The river bed of the Todd is more stable than many assume. These photos were taken from exactly the same vantage point on Meyers Hill (originally called Nannygoat Hill). The first was by John Flynn in 1926; the brand new hospital Adelaide House is clearly visible left of centre of the photograph. I took the second this year.
There are two prominent river gums in the bed of the Todd River at the lower left of Flynn’s photo. These trees still exist next to the Stott Terrace Bridge, as seen in my photo. The tree in the middle of the riverbed has suffered extensively from dieback, a widespread disease problem which reached its peak in the 1980s, but in the last decade this tree has staged a remarkable recovery. This is typical of many of the rivergums in the Todd and other river systems in Central Australia.
In my photo there is a prominent “island” covered in buffel grass on the eastern side of the riverbed. This island is also observable in Flynn’s photograph, although it was devoid of vegetation at the time. It therefore cannot be argued this island of sediment has been caused by the presence of exotic grasses – rather, the grasses have taken advantage of the relative stability of this site upon which to establish and thrive.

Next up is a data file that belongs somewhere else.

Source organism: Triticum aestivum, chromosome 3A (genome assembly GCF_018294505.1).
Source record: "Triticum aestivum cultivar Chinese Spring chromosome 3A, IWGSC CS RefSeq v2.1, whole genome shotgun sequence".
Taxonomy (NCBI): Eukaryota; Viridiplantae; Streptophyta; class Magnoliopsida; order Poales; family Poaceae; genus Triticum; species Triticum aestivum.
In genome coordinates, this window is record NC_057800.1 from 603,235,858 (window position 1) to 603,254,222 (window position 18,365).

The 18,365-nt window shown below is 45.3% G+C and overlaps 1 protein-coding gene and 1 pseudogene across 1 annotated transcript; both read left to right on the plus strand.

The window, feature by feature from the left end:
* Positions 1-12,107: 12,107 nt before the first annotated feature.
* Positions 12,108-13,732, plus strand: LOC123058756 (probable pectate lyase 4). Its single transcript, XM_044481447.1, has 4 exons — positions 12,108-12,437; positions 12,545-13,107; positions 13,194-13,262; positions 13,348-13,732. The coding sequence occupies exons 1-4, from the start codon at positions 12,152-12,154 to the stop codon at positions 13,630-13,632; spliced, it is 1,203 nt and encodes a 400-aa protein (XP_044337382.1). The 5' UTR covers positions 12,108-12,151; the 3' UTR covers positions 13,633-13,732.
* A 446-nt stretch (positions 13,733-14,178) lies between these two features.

As an afternote of interest, the name “Nannygoat Hill” but the name would be of the same vintage as Billygoat Hill. It was during the early part of last century that settlers relied heavily on flocks of goats for milk and meat. It’s for this reason that much of the landscape around Stuart (as it was then) was heavily denuded of vegetation. Goats were kept at the base of Nannygoat Hill in the area that is now the Olive Pink Botanic Garden – there is still an old Dead Finish shrub at the rear of the visitor centre which displays a clear browse line in the canopy from the time when goats must have sheltered beneath it.
RELATED READING: Removing sand from the Todd makes no sense as a flood mitigation measure – letter and comments.